Part of what made this whole breast cancer diagnosis tough for me was all the decisions I needed to make under intense emotional pressure. Big decisions. I found that my brain could only process so much at a time and then I just couldn't take any more. All the internet articles, the blog posts, the research material, books-- all the information that is available with just the click of a keyboard key--it was definitely an overload of the senses.
I turned to breast cancer survivors to hear their stories. They were tremendous resources about what to read, where to go for treatment, which doctors are the best, which treatments worked for them, etc. Everybody knows somebody with breast cancer. It's crazy how many people have a friend, sister, mother, daughter, neighbor, co-worker who is battling it. I was fortunate to connect with some wonderful women whose candor and willingness to share their struggles and treatment choices really helped me to wade through all the information.
There were two women I reached out to immediately when I got my diagnosis. The first was a co-worker who was battling stage 4 breast cancer who had a similar initial diagnosis to mine. I knew she'd have some wisdom and advice and she didn't disappoint! Among all her suggestions she recommended I start taking Modified Citrus Pectin once a day for its anti-cancer properties. She also recommended I eat a mixture of cottage cheese and flaxseed oil once a day as a healthy snack. (More on dietary approaches to cancer in an upcoming blog). We talked about different docs in the area and the pros and cons to different surgical procedures. This acquaintance is now my friend and she continues to be a great source of strength and inspiration to this day.
The second person I reached out to I have never met in person. She and I connected through Beachbody Coaching-- I was randomly assigned to be her Coach when she purchased a BB workout program. We had become friends on Facebook and had shared some fun posting with others in my online fitness challenge group. I was stunned to learn she was diagnosed with breast cancer some time back and had watched her treatment progress and learned so much before I even knew I would be facing the same disease. I messaged her almost immediately after I got my diagnosis and she was so kind and supportive, sharing with me more about her own journey. Her cancer was different than mine and her treatment much different than what I would be facing, but she too was and continues to be a tremendous resource and inspiration.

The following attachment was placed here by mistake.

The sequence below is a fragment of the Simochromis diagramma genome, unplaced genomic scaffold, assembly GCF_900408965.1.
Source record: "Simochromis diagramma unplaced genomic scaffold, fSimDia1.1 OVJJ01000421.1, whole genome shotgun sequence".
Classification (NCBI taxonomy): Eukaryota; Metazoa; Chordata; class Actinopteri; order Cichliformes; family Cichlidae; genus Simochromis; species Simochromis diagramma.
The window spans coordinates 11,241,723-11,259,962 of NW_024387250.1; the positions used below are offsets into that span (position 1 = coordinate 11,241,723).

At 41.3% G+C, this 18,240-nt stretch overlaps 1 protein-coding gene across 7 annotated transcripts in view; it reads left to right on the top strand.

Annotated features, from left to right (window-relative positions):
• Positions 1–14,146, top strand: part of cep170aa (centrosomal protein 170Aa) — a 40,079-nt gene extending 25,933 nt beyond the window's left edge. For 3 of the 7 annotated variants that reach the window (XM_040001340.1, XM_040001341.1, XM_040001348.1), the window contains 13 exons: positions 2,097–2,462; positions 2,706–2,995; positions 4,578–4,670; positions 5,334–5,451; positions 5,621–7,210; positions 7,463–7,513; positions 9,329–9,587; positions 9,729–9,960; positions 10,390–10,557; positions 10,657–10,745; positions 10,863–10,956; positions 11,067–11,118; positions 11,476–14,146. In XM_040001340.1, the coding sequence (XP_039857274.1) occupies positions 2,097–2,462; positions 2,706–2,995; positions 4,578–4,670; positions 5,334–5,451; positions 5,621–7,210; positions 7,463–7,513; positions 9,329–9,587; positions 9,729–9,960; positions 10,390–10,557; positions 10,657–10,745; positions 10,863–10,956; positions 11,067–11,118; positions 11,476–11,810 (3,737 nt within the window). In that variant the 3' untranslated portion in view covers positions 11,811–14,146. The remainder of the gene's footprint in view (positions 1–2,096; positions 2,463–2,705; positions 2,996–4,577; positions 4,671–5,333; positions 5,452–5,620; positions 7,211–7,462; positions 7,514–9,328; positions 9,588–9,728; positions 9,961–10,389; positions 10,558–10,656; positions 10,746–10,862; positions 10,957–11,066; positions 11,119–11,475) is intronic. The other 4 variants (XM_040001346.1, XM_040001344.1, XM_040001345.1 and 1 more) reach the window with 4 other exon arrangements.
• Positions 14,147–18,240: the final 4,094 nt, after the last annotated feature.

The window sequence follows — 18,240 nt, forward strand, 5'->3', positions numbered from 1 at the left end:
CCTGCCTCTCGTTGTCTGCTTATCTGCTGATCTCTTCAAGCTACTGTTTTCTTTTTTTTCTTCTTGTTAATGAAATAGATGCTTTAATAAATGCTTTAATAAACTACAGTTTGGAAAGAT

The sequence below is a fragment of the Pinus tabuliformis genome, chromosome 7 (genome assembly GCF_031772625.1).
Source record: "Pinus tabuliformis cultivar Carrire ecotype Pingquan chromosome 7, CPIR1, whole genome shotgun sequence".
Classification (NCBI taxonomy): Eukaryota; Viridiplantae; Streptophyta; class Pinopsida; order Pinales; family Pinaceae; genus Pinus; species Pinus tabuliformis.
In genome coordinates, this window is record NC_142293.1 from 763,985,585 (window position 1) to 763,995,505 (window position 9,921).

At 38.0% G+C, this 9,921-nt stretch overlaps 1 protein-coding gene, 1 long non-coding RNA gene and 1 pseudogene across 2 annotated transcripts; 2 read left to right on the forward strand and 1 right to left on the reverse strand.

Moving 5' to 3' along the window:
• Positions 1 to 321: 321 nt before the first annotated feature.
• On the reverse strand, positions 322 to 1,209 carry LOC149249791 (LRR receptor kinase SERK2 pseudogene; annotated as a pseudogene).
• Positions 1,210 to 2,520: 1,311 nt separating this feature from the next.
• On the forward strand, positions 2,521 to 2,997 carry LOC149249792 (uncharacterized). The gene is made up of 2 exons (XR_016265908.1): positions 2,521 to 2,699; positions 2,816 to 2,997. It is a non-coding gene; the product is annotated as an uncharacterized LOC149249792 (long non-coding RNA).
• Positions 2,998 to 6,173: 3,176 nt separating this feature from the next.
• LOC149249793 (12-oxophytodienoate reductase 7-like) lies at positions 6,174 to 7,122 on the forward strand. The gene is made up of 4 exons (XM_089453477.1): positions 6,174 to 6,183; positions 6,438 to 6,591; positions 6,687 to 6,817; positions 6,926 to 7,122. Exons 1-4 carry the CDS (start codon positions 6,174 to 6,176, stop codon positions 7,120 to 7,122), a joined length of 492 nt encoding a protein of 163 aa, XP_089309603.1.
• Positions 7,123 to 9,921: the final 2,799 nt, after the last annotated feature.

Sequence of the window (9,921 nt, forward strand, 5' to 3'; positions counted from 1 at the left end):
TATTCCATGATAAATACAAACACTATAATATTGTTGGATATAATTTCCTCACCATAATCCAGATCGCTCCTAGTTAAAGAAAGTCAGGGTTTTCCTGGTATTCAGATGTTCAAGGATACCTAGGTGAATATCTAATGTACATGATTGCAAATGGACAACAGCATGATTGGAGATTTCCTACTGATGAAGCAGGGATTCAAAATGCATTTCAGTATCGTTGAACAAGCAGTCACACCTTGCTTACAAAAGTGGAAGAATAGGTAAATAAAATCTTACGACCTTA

Other friends connected me with people in their lives who were survivors. A student's mom reached out to me. Another teacher's mom was a few months ahead of me in the fight. A friend gave me the name and number of her friend who is a survivor and nurse. A high school friend connected me with his wife's best friend. A cousin introduced me to his co-worker's wife. And it goes on and on. At a time when my world was turned upside down I was the recipient of so much kindness and understanding from total strangers and friends alike.
I'm not going to dwell on the negative, but I will say that it is very interesting who stepped up to provide comfort and who didn't. Perhaps I will write about that on another day.
During the course of all this networking with BC (breast cancer) survivors I was also meeting with physicians to assemble a BC treatment team. I never knew that it took a small army to make a little lump go away and to keep it away. It's important to note that Denver, CO is a great place to have BC as there are numerous talented physicians and surgeons to choose from. Again, more choices.
I am insured through Kaiser so was assigned a random surgeon, plastic surgeon, and radiologist right away. I met with them and liked them, but took my time to get other opinions and to research the options they presented. I looked at participating outside of the Kaiser network in a clinical trial of a new type of radiation treatment-- IORT, or Intra Operative Radiation Therapy-- defined by Wikipedia as "applying therapeutic levels of radiation to a target area, such as a cancer tumor, while the area is exposed during surgery." The site goes on to say, "The rationale for IORT is to deliver a high dose of radiation precisely to the targeted area with minimal exposure of surrounding tissues which are displaced or shielded during the IORT." I met with the surgeon and was impressed with her knowledge of this new procedure and really felt connected to her through her warm bedside manner. I was super excited that although I was a tough case due to the location of my tumor and other factors, I would be welcomed into the study! Just one big challenge was in the way-- since it was out of network I needed to petition Kaiser to pay for the treatment or else pay for it out of pocket.